I like to think of myself as a sympathetic person.

I sometimes think bad things happen to nice people and that sucks. But I’m also a realistic person, which means that sometimes, when bad things happen to naïve people, my sympathy quickly transforms to frustration.

On Wednesday, I read a story about a Flames fan that was duped not once, but twice into paying hundreds of dollars for tickets he bought from a stranger online – but never received.  Last week, similar complaints came from several people who thought they had procured Oprah tickets, only to find out the tickets were fakes.

As I’ve already mentioned, I’m sympathetic to people who get their money stolen, but in these types of cases, which seem to be happening more often, I have to wonder: Who is really to blame?

It’s not like these scammers went into the victims’ homes and robbed them.  No, the people who’ve been duped, willing logged onto their computers and gave a complete stranger their credit card number. Or they met in public and accepted an e-ticket, somehow assuming that the criminal element wouldn’t have access to something like a photocopier or the ability to print a ticket more than once.

So what business is it of mine that these people have been tricked?  Well, their stories never end there. Almost immediately after realizing they’ve been wronged, they contact the police, who are then obliged (forced) to use their resources to track down a criminal, even though I’m not really sure if taking candy from a baby should even count as a crime.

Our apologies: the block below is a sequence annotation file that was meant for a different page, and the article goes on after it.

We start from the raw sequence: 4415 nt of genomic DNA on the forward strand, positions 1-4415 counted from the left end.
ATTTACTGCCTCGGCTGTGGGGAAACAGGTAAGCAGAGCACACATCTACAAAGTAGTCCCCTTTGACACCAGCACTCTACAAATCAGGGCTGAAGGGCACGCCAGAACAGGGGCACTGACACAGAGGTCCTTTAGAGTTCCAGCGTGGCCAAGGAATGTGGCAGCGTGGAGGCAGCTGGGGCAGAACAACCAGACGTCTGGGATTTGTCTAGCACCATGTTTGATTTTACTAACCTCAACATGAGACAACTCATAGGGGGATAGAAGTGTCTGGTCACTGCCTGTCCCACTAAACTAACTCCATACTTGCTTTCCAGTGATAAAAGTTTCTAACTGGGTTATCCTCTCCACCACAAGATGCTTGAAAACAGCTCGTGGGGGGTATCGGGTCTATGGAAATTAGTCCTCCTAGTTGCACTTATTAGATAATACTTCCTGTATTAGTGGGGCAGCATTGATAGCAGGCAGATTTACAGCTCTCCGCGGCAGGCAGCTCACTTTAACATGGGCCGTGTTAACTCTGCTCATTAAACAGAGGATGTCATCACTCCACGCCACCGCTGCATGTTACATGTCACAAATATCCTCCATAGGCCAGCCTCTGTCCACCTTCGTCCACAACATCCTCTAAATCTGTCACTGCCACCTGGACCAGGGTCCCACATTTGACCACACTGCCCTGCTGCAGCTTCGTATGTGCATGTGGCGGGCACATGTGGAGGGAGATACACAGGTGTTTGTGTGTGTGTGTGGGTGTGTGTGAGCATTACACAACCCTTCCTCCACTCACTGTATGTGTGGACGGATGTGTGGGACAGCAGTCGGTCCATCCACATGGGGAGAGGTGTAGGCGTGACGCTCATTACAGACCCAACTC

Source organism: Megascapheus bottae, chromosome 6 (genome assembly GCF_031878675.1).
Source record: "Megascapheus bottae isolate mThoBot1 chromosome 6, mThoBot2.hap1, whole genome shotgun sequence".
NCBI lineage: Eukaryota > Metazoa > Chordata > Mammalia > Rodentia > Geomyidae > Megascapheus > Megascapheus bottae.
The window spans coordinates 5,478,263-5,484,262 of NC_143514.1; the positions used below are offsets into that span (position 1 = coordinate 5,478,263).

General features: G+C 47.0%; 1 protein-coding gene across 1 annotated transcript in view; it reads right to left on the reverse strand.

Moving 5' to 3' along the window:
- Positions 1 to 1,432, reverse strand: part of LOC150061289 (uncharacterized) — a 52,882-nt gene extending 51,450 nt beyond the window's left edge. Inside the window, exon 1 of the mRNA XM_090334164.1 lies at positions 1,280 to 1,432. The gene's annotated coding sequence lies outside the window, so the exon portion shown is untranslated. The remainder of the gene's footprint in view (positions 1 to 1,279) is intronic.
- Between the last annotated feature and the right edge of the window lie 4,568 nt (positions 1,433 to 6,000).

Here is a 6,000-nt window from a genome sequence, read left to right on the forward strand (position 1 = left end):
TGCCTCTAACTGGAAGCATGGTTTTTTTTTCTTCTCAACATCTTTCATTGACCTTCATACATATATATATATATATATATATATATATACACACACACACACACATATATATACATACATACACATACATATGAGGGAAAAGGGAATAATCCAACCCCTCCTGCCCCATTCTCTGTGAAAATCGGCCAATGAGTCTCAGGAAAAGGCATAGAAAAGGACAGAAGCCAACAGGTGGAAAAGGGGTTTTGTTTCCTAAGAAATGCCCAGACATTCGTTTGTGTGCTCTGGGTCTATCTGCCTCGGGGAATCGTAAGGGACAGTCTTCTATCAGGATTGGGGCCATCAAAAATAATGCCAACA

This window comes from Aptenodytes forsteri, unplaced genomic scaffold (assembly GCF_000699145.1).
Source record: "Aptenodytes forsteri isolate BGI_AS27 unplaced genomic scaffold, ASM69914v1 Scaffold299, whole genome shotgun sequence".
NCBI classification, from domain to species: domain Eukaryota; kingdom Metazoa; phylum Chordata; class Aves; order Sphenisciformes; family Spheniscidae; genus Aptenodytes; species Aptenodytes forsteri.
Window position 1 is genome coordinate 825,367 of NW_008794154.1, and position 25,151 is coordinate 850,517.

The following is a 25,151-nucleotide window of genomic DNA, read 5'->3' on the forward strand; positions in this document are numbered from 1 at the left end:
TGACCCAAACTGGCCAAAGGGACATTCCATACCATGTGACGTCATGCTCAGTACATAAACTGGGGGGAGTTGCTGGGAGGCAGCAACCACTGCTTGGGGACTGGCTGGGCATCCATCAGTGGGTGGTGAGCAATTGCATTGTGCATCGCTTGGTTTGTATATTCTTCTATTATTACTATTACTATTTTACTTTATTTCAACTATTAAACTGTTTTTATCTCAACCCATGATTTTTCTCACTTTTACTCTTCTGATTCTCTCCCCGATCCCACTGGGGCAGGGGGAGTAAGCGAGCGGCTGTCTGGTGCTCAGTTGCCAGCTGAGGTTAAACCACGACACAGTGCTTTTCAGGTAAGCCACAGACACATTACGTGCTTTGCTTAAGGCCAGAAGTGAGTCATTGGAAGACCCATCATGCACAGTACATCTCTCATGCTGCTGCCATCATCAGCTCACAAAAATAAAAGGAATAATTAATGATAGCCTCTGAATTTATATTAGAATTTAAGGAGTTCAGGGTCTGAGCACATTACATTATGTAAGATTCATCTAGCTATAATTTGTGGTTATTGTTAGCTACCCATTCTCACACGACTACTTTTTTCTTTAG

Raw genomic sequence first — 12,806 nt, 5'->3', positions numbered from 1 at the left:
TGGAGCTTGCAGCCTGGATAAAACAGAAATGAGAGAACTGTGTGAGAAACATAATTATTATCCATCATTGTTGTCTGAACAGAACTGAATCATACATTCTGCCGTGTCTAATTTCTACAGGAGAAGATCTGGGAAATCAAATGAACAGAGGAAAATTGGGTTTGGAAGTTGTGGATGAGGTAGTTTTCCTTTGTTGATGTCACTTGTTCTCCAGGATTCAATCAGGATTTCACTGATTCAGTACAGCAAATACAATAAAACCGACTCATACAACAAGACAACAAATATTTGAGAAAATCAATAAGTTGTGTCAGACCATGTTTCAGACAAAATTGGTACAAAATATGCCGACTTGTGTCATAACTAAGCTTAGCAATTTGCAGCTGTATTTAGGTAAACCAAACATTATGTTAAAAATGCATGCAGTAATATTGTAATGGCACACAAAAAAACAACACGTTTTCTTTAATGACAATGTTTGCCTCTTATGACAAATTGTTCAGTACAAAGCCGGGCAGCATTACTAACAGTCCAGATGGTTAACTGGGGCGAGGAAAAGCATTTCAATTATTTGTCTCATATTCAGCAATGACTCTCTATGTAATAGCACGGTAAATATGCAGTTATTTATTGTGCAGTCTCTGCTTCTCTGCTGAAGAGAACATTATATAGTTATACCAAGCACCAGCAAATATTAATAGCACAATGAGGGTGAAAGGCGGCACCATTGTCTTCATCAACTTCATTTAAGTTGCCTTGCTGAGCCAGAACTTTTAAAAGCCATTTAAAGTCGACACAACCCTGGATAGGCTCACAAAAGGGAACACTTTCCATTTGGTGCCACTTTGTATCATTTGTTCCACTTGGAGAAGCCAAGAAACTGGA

Then, the victim contacts the media, maybe in an effort to warn others, but likely hoping someone will take sympathy on their plight and give them tickets. Either way, journalists are forced to then produce a story warning people about the dangers of buying tickets from strangers online. Something they’ve already written a million times.

And now that thousands of private and public dollars have been wasted, at what point does the victim admit, that maybe, this whole situation is their own fault? What’s the point in getting the media to report your story, if you didn’t bother to heed the warnings the first dozen times it was written?  Why waste the police department’s time, because you refuse to use common sense?

I wish the world was a better place, I wish that people didn’t get tricked into giving money to strangers, but more than anything, I wish we’d all learn that if something like this happens to us, it’s because we allow it to.

Sometimes, realizing you’re the only one to blame is the best way to ensure it never happens again.

 

Mike Morrison write’s Mike’s Bloggity Blog and tweets from @mikesbloggity.

 

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